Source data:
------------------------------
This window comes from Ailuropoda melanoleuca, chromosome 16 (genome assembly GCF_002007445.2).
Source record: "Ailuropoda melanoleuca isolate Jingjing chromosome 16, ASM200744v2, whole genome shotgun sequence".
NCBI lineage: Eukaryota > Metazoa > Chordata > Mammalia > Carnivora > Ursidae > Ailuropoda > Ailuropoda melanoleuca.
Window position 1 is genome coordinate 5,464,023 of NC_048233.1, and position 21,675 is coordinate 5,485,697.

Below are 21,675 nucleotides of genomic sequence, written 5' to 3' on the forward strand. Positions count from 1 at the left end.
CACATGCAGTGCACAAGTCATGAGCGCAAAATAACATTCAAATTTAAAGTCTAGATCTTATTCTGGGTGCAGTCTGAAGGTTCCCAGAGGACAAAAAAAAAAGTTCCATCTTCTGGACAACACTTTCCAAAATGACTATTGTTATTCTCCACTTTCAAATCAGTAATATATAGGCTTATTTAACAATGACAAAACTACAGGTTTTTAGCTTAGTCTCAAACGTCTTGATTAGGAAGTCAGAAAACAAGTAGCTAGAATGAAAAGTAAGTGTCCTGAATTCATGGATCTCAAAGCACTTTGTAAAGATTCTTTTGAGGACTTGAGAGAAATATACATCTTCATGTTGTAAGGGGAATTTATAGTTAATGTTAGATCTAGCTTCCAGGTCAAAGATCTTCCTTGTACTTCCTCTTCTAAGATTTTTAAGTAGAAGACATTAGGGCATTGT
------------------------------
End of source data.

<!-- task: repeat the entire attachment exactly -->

This window comes from Ailuropoda melanoleuca, chromosome 16 (genome assembly GCF_002007445.2).
Source record: "Ailuropoda melanoleuca isolate Jingjing chromosome 16, ASM200744v2, whole genome shotgun sequence".
NCBI lineage: Eukaryota > Metazoa > Chordata > Mammalia > Carnivora > Ursidae > Ailuropoda > Ailuropoda melanoleuca.
Window position 1 is genome coordinate 5,464,023 of NC_048233.1, and position 21,675 is coordinate 5,485,697.

Below are 21,675 nucleotides of genomic sequence, written 5' to 3' on the forward strand. Positions count from 1 at the left end.
CACATGCAGTGCACAAGTCATGAGCGCAAAATAACATTCAAATTTAAAGTCTAGATCTTATTCTGGGTGCAGTCTGAAGGTTCCCAGAGGACAAAAAAAAAAGTTCCATCTTCTGGACAACACTTTCCAAAATGACTATTGTTATTCTCCACTTTCAAATCAGTAATATATAGGCTTATTTAACAATGACAAAACTACAGGTTTTTAGCTTAGTCTCAAACGTCTTGATTAGGAAGTCAGAAAACAAGTAGCTAGAATGAAAAGTAAGTGTCCTGAATTCATGGATCTCAAAGCACTTTGTAAAGATTCTTTTGAGGACTTGAGAGAAATATACATCTTCATGTTGTAAGGGGAATTTATAGTTAATGTTAGATCTAGCTTCCAGGTCAAAGATCTTCCTTGTACTTCCTCTTCTAAGATTTTTAAGTAGAAGACATTAGGGCATTGT